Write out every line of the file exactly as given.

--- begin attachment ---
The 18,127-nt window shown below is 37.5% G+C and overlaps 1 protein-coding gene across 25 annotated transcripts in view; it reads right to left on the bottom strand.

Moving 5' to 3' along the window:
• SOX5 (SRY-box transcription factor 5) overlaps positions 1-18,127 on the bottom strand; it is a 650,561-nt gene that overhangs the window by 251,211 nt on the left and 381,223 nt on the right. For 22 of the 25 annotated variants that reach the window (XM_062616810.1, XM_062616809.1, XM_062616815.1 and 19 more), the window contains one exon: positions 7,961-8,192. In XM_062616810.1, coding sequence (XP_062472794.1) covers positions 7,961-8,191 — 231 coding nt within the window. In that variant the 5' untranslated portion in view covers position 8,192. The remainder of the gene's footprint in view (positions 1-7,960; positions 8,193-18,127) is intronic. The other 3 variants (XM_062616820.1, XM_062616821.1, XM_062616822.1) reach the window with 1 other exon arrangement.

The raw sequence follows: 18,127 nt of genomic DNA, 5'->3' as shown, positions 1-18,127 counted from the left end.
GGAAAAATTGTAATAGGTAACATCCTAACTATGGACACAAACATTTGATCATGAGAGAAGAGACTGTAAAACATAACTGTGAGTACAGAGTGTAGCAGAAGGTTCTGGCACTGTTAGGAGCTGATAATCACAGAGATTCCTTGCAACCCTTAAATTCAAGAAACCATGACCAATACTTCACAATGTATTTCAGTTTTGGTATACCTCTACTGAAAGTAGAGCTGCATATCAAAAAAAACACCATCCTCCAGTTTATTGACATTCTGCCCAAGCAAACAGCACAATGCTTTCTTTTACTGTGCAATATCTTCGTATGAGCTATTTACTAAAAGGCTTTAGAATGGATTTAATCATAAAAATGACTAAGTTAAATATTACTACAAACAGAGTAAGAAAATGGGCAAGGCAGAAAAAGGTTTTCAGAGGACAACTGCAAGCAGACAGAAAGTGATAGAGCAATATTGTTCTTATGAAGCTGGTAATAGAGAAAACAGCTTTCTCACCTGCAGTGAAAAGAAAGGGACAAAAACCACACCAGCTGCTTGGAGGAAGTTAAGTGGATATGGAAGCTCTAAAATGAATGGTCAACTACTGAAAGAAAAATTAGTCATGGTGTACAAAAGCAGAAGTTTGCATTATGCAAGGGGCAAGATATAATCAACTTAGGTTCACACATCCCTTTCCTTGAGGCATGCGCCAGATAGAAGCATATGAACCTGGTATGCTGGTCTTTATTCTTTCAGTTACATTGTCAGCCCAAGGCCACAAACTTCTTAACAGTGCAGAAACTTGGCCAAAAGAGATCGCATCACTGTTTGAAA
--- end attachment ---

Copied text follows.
The 18,127-nt window shown below is 37.5% G+C and overlaps 1 protein-coding gene across 25 annotated transcripts in view; it reads right to left on the bottom strand.

Moving 5' to 3' along the window:
• SOX5 (SRY-box transcription factor 5) overlaps positions 1-18,127 on the bottom strand; it is a 650,561-nt gene that overhangs the window by 251,211 nt on the left and 381,223 nt on the right. For 22 of the 25 annotated variants that reach the window (XM_062616810.1, XM_062616809.1, XM_062616815.1 and 19 more), the window contains one exon: positions 7,961-8,192. In XM_062616810.1, coding sequence (XP_062472794.1) covers positions 7,961-8,191 — 231 coding nt within the window. In that variant the 5' untranslated portion in view covers position 8,192. The remainder of the gene's footprint in view (positions 1-7,960; positions 8,193-18,127) is intronic. The other 3 variants (XM_062616820.1, XM_062616821.1, XM_062616822.1) reach the window with 1 other exon arrangement.

The raw sequence follows: 18,127 nt of genomic DNA, 5'->3' as shown, positions 1-18,127 counted from the left end.
GGAAAAATTGTAATAGGTAACATCCTAACTATGGACACAAACATTTGATCATGAGAGAAGAGACTGTAAAACATAACTGTGAGTACAGAGTGTAGCAGAAGGTTCTGGCACTGTTAGGAGCTGATAATCACAGAGATTCCTTGCAACCCTTAAATTCAAGAAACCATGACCAATACTTCACAATGTATTTCAGTTTTGGTATACCTCTACTGAAAGTAGAGCTGCATATCAAAAAAAACACCATCCTCCAGTTTATTGACATTCTGCCCAAGCAAACAGCACAATGCTTTCTTTTACTGTGCAATATCTTCGTATGAGCTATTTACTAAAAGGCTTTAGAATGGATTTAATCATAAAAATGACTAAGTTAAATATTACTACAAACAGAGTAAGAAAATGGGCAAGGCAGAAAAAGGTTTTCAGAGGACAACTGCAAGCAGACAGAAAGTGATAGAGCAATATTGTTCTTATGAAGCTGGTAATAGAGAAAACAGCTTTCTCACCTGCAGTGAAAAGAAAGGGACAAAAACCACACCAGCTGCTTGGAGGAAGTTAAGTGGATATGGAAGCTCTAAAATGAATGGTCAACTACTGAAAGAAAAATTAGTCATGGTGTACAAAAGCAGAAGTTTGCATTATGCAAGGGGCAAGATATAATCAACTTAGGTTCACACATCCCTTTCCTTGAGGCATGCGCCAGATAGAAGCATATGAACCTGGTATGCTGGTCTTTATTCTTTCAGTTACATTGTCAGCCCAAGGCCACAAACTTCTTAACAGTGCAGAAACTTGGCCAAAAGAGATCGCATCACTGTTTGAAA